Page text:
Bokeh Effect in Photography
If you are new to photography, then you would have probably learned about the concept known as ‘bokeh’ quite recently. Bokeh comes from the Japanese word 'boke' which means blur or haze or a blurry quality. Having the background slightly blurred, when shooting a live subject, can enhance your photograph. Photographers use shallow depth-of-field to make the subject of the photo stand out from the background.
So, what is good ‘bokeh’ effect? While the subject may be the main attraction of the photograph, bokeh determines just how much that subject stands out from the background. Good bokeh pleases our eyes and our opinion of the picture, and thus the background blur should appear soft and creamy. To increase the prospect of good bokeh in your pictures, increase the distance between your subject and the background. You can do this by lessening the distance between the camera and the subject. The shallower the depth-of-field (DOF), or further the background is, the more blur it will be. If you’re using a backlight at right angle and hitting the background, it will show more visible bokeh.
Different lenses render bokeh differently due to distinctive optical designs. Mostly, portrait and telephoto lenses with large maximum apertures produce better looking bokeh compared to cheaper consumer zoom or kit lenses. To accomplish good bokeh in a photograph, you need to use a fast lens - the faster, the better. You’ll want to use a lens with a minimum of f/2.8 aperture, with faster apertures of f/2, f/1.8 or f/1.4 being the ideal choice. Most photographers like to use fast prime lenses to achieve good visible bokeh in their photographs. The bottom line here is to know your lenses and learn how to take advantage of their strengths and avoid their weaknesses.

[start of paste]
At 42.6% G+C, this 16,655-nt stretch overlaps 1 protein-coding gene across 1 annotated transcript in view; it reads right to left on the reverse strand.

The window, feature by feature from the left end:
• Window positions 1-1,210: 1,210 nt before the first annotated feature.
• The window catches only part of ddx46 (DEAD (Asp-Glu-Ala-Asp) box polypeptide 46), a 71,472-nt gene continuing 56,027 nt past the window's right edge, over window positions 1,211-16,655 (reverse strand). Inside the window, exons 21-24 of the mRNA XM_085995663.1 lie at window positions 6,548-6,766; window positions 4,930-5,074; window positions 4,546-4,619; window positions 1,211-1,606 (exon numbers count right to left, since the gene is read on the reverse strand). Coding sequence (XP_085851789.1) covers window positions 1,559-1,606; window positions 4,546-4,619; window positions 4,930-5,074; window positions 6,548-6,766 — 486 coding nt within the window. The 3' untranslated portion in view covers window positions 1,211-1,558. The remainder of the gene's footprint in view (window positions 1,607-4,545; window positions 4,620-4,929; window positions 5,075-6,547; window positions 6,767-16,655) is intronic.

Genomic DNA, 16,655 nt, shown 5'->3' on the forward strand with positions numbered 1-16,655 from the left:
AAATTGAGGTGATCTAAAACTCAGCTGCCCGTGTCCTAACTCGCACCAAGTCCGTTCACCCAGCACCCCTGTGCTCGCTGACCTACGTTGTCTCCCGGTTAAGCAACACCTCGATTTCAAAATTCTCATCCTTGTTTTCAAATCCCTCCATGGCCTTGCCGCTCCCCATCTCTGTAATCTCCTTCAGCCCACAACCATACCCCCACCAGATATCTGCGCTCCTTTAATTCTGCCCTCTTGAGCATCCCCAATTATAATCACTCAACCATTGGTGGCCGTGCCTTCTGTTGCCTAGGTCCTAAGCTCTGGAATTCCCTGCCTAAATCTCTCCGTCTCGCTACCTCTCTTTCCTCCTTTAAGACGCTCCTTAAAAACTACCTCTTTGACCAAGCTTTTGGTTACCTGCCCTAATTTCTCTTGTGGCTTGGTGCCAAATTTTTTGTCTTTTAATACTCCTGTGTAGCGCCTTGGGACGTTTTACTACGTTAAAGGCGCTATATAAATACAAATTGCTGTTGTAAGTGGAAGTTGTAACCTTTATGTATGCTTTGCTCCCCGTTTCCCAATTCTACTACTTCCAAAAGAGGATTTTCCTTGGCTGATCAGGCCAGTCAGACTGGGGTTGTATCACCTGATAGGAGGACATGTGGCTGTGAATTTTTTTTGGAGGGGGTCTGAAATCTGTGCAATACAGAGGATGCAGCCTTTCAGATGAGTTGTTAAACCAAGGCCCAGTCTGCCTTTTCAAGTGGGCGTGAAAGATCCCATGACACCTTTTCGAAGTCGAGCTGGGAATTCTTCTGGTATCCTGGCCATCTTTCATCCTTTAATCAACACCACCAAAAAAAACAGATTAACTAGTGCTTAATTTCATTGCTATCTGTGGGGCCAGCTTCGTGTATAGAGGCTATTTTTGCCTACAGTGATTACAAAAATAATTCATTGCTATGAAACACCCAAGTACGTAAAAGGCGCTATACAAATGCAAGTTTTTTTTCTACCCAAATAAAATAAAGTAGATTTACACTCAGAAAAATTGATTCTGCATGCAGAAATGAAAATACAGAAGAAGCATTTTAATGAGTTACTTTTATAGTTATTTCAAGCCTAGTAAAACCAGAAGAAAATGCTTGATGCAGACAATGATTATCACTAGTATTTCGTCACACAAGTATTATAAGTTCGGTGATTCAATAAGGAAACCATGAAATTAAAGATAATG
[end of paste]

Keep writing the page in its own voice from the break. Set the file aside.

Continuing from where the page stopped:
You’ll want to shoot with the lens wide open, therefore you’ll want to use a shooting mode of Manual or Aperture Priority. Manual provides you the flexibility to choose both your aperture and shutter speed, whereas Aperture Priority allows you to select the aperture or f/stop and the camera governs the appropriate shutter speed for the exposure. But, bokeh isn’t just about having the most excellent and costliest lenses. By picking a background with little light sources, getting up close to your subject and shooting wide open, you can possibly still get some decent bokeh out of your kit lens. Learning how to shoot good bokeh draws attention to the subject.
Achieving bokeh is way easier than what other people make it appear. Don’t worry too much concerning the technical aspects of bokeh effect. As long as you have got a camera that allows you to manage your DOF, then you can easily produce shots with fascinating backgrounds.